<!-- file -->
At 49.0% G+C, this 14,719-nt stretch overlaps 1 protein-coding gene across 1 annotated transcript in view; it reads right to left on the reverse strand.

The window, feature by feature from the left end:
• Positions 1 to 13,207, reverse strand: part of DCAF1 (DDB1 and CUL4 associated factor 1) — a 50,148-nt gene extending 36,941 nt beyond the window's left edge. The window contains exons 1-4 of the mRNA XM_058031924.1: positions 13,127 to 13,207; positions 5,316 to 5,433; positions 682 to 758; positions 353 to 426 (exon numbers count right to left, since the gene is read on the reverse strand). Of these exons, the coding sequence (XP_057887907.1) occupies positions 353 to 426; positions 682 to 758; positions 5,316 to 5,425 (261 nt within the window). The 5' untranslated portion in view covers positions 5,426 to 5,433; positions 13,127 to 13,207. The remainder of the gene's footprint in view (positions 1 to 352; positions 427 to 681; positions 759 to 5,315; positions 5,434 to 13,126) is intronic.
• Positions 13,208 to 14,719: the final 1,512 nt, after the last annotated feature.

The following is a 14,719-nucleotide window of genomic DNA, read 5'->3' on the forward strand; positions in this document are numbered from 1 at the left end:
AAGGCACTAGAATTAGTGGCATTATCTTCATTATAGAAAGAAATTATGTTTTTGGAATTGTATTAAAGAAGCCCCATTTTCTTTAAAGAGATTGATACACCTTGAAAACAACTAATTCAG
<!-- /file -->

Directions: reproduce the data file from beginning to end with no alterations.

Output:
At 49.0% G+C, this 14,719-nt stretch overlaps 1 protein-coding gene across 1 annotated transcript in view; it reads right to left on the reverse strand.

The window, feature by feature from the left end:
• Positions 1 to 13,207, reverse strand: part of DCAF1 (DDB1 and CUL4 associated factor 1) — a 50,148-nt gene extending 36,941 nt beyond the window's left edge. The window contains exons 1-4 of the mRNA XM_058031924.1: positions 13,127 to 13,207; positions 5,316 to 5,433; positions 682 to 758; positions 353 to 426 (exon numbers count right to left, since the gene is read on the reverse strand). Of these exons, the coding sequence (XP_057887907.1) occupies positions 353 to 426; positions 682 to 758; positions 5,316 to 5,425 (261 nt within the window). The 5' untranslated portion in view covers positions 5,426 to 5,433; positions 13,127 to 13,207. The remainder of the gene's footprint in view (positions 1 to 352; positions 427 to 681; positions 759 to 5,315; positions 5,434 to 13,126) is intronic.
• Positions 13,208 to 14,719: the final 1,512 nt, after the last annotated feature.

The following is a 14,719-nucleotide window of genomic DNA, read 5'->3' on the forward strand; positions in this document are numbered from 1 at the left end:
AAGGCACTAGAATTAGTGGCATTATCTTCATTATAGAAAGAAATTATGTTTTTGGAATTGTATTAAAGAAGCCCCATTTTCTTTAAAGAGATTGATACACCTTGAAAACAACTAATTCAG